When Panama (and Lady) find a homestead for themselves, we’ve basically decided that we either stay put and sell the airplane.  Or, we keep the airplane and move.

And that got us down to an interesting exercise Sunday morning of figuring out where we wanted to visit next.

As you know, I like casinos.  Mainly because if I shake hands with Bates, then ground myself really well, do the Miracle Money Technique  (free, and the website of our consulting astrologer who created it is over here), we can usually break–even..

Elaine likes casinos for the “People watching.”

The last time we went over to Shreveport, Louisiana was almost 10-years ago to have lunch with one of E’s shirt-tail relatives.

It was OK, but the place we happened to pick seemed sort of run-down.

Got a new theory about casinos:  It’s almost like when I step into an older casino, it’s like some of them have just plum run out of luck.  Got to wonder what kind of spiritual energy lives in these places….

Take the one we went to 10-years ago.  It was an old floating casino on a riverboat-like platform.  The ramp going to it was wood and I could almost feel the heaviness of the souls of gamblers-past who had walked in with dreams and left with tears, or at least closely shorn of their money.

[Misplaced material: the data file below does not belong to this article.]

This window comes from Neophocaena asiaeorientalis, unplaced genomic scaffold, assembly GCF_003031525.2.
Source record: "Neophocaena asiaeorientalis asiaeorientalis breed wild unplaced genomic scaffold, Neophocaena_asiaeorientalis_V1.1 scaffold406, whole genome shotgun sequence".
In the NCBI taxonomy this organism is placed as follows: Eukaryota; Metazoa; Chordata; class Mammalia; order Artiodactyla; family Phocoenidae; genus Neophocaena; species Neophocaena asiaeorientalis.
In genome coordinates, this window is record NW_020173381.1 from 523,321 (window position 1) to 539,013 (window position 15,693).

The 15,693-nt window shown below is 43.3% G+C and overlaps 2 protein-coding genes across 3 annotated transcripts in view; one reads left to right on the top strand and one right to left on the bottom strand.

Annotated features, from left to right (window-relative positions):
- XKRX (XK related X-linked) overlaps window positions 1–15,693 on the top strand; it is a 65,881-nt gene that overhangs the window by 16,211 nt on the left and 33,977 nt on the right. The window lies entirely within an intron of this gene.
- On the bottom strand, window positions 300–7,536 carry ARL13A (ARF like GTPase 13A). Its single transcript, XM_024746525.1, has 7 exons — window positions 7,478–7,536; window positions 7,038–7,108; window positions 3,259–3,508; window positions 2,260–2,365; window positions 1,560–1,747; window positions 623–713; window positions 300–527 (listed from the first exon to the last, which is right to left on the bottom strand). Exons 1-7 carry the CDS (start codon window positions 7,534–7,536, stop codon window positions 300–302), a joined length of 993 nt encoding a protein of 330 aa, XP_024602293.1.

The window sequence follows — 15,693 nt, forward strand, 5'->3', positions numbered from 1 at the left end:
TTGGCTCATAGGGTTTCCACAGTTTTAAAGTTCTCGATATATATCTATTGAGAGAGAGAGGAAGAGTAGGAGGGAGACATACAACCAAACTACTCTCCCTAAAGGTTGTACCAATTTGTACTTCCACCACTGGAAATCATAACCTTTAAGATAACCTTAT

But which casino?  After looking at the Eldorado, the Horseshoe, and Sam’s, we happened to find the Margaritaville.

We made a tentative decision to try this last one out.  Not that we know one thing from another in Boosier/Shreveport when comes to gambling houses.  But the Margaritaville has a café which features something we’re very much appreciative of:  Interior Design that Transports you to somewhere else.

The first picture that comes up at this link should be a picture of the place where we will be hanging out.

Remember, our whole house is done in “transports you” rooms (each dripping oodles of character) so in addition to leaving Panama (and Lady) some piece and quiet at the ranch, we reckon the trip will fill us up with enough decorating ideas to keep us going well into spring.

We also did some price shopping around the casino websites (and this is worth storing in long-term memory):  The cheapest hotel nights are Monday through Wednesday.  On Thursday prices begin to edge up.  By Friday, it’s an outright hold-up.  And come Saturday, in addition to the hold-up, the hotels throw-in a complimentary bludgeoning.